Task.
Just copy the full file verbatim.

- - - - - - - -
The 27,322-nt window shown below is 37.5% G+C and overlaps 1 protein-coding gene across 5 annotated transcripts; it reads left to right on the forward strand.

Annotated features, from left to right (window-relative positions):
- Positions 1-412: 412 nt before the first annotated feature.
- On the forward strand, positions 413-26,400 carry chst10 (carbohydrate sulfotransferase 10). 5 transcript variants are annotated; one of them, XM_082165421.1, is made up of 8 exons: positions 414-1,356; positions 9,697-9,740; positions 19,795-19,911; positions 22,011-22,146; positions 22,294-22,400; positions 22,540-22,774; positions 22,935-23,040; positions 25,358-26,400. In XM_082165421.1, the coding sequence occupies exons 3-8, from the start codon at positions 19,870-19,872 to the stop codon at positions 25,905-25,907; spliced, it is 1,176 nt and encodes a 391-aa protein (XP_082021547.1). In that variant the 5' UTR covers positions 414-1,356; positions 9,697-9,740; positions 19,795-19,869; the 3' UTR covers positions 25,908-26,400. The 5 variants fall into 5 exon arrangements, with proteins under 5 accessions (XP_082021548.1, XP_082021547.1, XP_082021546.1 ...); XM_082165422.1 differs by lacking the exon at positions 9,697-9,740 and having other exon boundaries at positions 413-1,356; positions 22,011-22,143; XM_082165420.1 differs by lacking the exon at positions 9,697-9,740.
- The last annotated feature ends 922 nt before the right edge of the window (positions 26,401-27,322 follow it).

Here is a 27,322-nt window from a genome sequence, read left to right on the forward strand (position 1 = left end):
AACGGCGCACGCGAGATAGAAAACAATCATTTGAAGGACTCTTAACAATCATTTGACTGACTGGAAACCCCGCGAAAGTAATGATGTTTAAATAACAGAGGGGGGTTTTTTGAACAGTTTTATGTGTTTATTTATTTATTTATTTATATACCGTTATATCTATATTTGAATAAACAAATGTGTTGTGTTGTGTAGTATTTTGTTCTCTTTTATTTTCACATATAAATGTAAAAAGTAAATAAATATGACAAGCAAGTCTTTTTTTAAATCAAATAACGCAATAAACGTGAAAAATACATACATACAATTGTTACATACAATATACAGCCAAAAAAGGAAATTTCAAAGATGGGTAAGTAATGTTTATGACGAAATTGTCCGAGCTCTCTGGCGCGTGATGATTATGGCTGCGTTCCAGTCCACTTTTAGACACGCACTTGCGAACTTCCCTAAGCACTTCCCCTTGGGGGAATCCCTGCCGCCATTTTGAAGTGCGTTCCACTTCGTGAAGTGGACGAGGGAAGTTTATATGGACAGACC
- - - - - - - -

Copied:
The 27,322-nt window shown below is 37.5% G+C and overlaps 1 protein-coding gene across 5 annotated transcripts; it reads left to right on the forward strand.

Annotated features, from left to right (window-relative positions):
- Positions 1-412: 412 nt before the first annotated feature.
- On the forward strand, positions 413-26,400 carry chst10 (carbohydrate sulfotransferase 10). 5 transcript variants are annotated; one of them, XM_082165421.1, is made up of 8 exons: positions 414-1,356; positions 9,697-9,740; positions 19,795-19,911; positions 22,011-22,146; positions 22,294-22,400; positions 22,540-22,774; positions 22,935-23,040; positions 25,358-26,400. In XM_082165421.1, the coding sequence occupies exons 3-8, from the start codon at positions 19,870-19,872 to the stop codon at positions 25,905-25,907; spliced, it is 1,176 nt and encodes a 391-aa protein (XP_082021547.1). In that variant the 5' UTR covers positions 414-1,356; positions 9,697-9,740; positions 19,795-19,869; the 3' UTR covers positions 25,908-26,400. The 5 variants fall into 5 exon arrangements, with proteins under 5 accessions (XP_082021548.1, XP_082021547.1, XP_082021546.1 ...); XM_082165422.1 differs by lacking the exon at positions 9,697-9,740 and having other exon boundaries at positions 413-1,356; positions 22,011-22,143; XM_082165420.1 differs by lacking the exon at positions 9,697-9,740.
- The last annotated feature ends 922 nt before the right edge of the window (positions 26,401-27,322 follow it).

Here is a 27,322-nt window from a genome sequence, read left to right on the forward strand (position 1 = left end):
AACGGCGCACGCGAGATAGAAAACAATCATTTGAAGGACTCTTAACAATCATTTGACTGACTGGAAACCCCGCGAAAGTAATGATGTTTAAATAACAGAGGGGGGTTTTTTGAACAGTTTTATGTGTTTATTTATTTATTTATTTATATACCGTTATATCTATATTTGAATAAACAAATGTGTTGTGTTGTGTAGTATTTTGTTCTCTTTTATTTTCACATATAAATGTAAAAAGTAAATAAATATGACAAGCAAGTCTTTTTTTAAATCAAATAACGCAATAAACGTGAAAAATACATACATACAATTGTTACATACAATATACAGCCAAAAAAGGAAATTTCAAAGATGGGTAAGTAATGTTTATGACGAAATTGTCCGAGCTCTCTGGCGCGTGATGATTATGGCTGCGTTCCAGTCCACTTTTAGACACGCACTTGCGAACTTCCCTAAGCACTTCCCCTTGGGGGAATCCCTGCCGCCATTTTGAAGTGCGTTCCACTTCGTGAAGTGGACGAGGGAAGTTTATATGGACAGACC